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Dual-tropic HIV type 1 isolates vary dramatically in their utilization of CCR5 and CXCR4 coreceptors

Toma, Jonathan; Whitcomb, Jeannette M; Petropoulos, Christos J; Huang, Wei

doi: 10.1097/QAD.0b013e32833c543f
Basic Science

Objective(s): Dual HIV-1 utilizes cellular CCR5 and CXCR4 coreceptors to enter host cells. Recent studies indicate that the ability of these viruses to use both coreceptors varies significantly in cell lines expressing CXCR4 or CCR5; however, it is not clear whether differences in coreceptor mediated infection in vitro reflect infection of primary cells in vivo.

Methods: We evaluated coreceptor usage of dual envelope clones from patient viruses using a single-cycle pseudovirus assay conducted in cell lines and a replication-competent assay performed using peripheral blood mononuclear cells. Dual envelope clones were selected and classified into three groups, R5>X4, R5≈X4, and X4>R5, based on their ability to mediate entry by using CXCR4 and CCR5 in a pseudovirus assay.

Results: We observed a high degree of concordance between measurements of coreceptor-mediated entry in pseudovirus and peripheral blood mononuclear cell assays. R5>X4 viruses were efficiently inhibited by a CCR5 antagonist, but not a CXCR4 antagonist, whereas X4>R5 viruses were efficiently inhibited by a CXCR4 antagonist, but not a CCR5 antagonist. R5≈X4 viruses were not inhibited, or only partially inhibited, by either a CCR5 or a CXCR4 antagonist alone.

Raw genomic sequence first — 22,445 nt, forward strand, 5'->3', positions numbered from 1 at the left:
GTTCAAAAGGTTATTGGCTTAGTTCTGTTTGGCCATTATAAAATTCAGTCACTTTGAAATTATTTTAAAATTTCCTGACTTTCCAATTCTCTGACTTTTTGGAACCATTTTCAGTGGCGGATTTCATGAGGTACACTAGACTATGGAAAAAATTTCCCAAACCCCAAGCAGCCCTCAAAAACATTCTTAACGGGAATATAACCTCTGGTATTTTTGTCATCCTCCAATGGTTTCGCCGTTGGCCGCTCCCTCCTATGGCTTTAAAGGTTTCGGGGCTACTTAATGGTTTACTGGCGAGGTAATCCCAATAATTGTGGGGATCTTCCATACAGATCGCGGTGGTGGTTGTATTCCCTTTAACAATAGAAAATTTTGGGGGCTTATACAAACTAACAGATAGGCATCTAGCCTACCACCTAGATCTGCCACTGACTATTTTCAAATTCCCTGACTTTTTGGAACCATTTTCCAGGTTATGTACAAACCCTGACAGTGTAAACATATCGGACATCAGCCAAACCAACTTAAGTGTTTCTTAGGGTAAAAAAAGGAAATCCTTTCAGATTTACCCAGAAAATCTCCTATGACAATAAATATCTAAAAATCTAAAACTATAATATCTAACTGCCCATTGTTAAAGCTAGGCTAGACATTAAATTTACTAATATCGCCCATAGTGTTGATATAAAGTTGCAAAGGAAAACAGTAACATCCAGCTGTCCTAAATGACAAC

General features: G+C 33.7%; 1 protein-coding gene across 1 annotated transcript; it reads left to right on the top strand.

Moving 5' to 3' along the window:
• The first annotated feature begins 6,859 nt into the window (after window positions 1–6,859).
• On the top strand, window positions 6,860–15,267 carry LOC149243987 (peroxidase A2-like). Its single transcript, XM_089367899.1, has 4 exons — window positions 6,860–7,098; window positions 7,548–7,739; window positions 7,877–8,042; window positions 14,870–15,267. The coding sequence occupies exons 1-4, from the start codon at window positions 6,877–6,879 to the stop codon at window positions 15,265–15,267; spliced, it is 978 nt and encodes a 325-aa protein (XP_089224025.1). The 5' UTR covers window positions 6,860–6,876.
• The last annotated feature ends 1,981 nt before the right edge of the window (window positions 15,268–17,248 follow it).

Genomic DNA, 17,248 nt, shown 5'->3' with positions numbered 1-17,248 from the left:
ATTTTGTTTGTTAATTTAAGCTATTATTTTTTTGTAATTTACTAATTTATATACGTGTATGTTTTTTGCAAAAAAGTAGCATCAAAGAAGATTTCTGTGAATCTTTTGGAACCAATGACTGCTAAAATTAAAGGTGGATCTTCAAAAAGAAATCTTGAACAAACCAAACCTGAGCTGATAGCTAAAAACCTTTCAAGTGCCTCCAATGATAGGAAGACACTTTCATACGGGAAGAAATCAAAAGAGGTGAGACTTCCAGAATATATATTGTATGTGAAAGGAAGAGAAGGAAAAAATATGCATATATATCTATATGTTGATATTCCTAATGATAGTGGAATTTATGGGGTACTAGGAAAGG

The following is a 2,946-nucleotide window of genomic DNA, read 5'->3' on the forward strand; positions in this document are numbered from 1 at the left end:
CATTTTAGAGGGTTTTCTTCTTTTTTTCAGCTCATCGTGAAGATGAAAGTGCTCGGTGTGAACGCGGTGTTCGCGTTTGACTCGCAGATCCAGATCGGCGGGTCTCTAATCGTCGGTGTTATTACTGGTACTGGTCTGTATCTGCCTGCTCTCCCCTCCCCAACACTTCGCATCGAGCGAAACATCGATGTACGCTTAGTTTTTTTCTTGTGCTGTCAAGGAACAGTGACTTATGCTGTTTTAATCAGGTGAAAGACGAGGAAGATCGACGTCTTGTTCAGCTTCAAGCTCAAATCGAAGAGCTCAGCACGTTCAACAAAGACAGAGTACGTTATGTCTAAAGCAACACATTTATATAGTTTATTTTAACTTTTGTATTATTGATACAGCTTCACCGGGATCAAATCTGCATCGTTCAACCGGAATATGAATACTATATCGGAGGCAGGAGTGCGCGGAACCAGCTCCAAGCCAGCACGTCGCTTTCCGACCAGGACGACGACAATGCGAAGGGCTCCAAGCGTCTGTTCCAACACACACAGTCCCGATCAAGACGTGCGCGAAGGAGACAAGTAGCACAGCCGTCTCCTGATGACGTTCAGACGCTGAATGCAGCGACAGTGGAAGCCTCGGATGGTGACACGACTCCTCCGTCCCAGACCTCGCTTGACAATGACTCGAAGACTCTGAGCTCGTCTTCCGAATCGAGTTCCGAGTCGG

Conclusions: These observations indicate that measurements of coreceptor use determined using pseudoviruses and coreceptor-expressing cell lines are generally concordant with the results obtained using replication-competent assays and peripheral blood mononuclear cell. This suggests that a considerable fraction of dual viruses preferentially infect either CCR5 or CXCR4 target cells in vivo. The clinical implications of preferential coreceptor utilization by dual viruses, that is, HIV-1 pathogenesis and response to coreceptor antagonists, require additional studies.

Monogram Biosciences, South San Francisco, California, USA.

Received 15 January, 2010

Revised 5 May, 2010

Accepted 19 May, 2010

Correspondence to Dr Wei Huang, Monogram Biosciences, 345 Oyster Point Boulevard, South San Francisco, CA 94080, USA. Tel: +1 650 866 7429; fax: +1 650 624 4132; e-mail: whuang@monogrambio.com

© 2010 Lippincott Williams & Wilkins, Inc.